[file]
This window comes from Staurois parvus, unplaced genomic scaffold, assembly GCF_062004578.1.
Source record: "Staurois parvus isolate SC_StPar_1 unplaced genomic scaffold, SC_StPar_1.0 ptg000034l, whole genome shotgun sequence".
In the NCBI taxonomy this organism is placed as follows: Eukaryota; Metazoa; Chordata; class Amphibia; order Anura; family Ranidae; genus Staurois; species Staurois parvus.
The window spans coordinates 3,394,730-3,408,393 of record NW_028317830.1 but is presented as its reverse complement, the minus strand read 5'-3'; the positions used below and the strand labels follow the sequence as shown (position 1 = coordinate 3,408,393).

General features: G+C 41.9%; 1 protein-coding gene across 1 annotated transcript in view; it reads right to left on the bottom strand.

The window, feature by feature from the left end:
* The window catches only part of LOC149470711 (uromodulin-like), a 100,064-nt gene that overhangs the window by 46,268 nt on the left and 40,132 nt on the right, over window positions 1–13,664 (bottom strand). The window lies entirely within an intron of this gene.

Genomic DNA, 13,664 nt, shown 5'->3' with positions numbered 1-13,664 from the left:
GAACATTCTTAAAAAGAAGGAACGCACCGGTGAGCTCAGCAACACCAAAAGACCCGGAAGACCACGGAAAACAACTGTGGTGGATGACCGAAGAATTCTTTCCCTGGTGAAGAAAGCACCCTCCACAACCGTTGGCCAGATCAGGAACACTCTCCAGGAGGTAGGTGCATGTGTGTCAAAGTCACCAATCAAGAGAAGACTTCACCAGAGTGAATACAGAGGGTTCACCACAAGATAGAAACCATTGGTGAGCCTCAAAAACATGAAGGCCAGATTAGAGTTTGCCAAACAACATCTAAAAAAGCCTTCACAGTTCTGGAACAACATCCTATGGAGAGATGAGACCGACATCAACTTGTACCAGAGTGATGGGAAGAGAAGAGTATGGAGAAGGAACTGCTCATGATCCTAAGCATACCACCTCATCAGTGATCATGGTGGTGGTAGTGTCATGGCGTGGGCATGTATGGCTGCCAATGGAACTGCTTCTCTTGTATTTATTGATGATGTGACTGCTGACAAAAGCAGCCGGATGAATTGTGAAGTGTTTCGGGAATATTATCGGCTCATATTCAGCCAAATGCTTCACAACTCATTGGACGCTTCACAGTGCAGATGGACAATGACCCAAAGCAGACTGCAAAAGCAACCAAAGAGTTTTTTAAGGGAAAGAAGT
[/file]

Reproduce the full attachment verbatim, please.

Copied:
This window comes from Staurois parvus, unplaced genomic scaffold, assembly GCF_062004578.1.
Source record: "Staurois parvus isolate SC_StPar_1 unplaced genomic scaffold, SC_StPar_1.0 ptg000034l, whole genome shotgun sequence".
In the NCBI taxonomy this organism is placed as follows: Eukaryota; Metazoa; Chordata; class Amphibia; order Anura; family Ranidae; genus Staurois; species Staurois parvus.
The window spans coordinates 3,394,730-3,408,393 of record NW_028317830.1 but is presented as its reverse complement, the minus strand read 5'-3'; the positions used below and the strand labels follow the sequence as shown (position 1 = coordinate 3,408,393).

General features: G+C 41.9%; 1 protein-coding gene across 1 annotated transcript in view; it reads right to left on the bottom strand.

The window, feature by feature from the left end:
* The window catches only part of LOC149470711 (uromodulin-like), a 100,064-nt gene that overhangs the window by 46,268 nt on the left and 40,132 nt on the right, over window positions 1–13,664 (bottom strand). The window lies entirely within an intron of this gene.

Genomic DNA, 13,664 nt, shown 5'->3' with positions numbered 1-13,664 from the left:
GAACATTCTTAAAAAGAAGGAACGCACCGGTGAGCTCAGCAACACCAAAAGACCCGGAAGACCACGGAAAACAACTGTGGTGGATGACCGAAGAATTCTTTCCCTGGTGAAGAAAGCACCCTCCACAACCGTTGGCCAGATCAGGAACACTCTCCAGGAGGTAGGTGCATGTGTGTCAAAGTCACCAATCAAGAGAAGACTTCACCAGAGTGAATACAGAGGGTTCACCACAAGATAGAAACCATTGGTGAGCCTCAAAAACATGAAGGCCAGATTAGAGTTTGCCAAACAACATCTAAAAAAGCCTTCACAGTTCTGGAACAACATCCTATGGAGAGATGAGACCGACATCAACTTGTACCAGAGTGATGGGAAGAGAAGAGTATGGAGAAGGAACTGCTCATGATCCTAAGCATACCACCTCATCAGTGATCATGGTGGTGGTAGTGTCATGGCGTGGGCATGTATGGCTGCCAATGGAACTGCTTCTCTTGTATTTATTGATGATGTGACTGCTGACAAAAGCAGCCGGATGAATTGTGAAGTGTTTCGGGAATATTATCGGCTCATATTCAGCCAAATGCTTCACAACTCATTGGACGCTTCACAGTGCAGATGGACAATGACCCAAAGCAGACTGCAAAAGCAACCAAAGAGTTTTTTAAGGGAAAGAAGT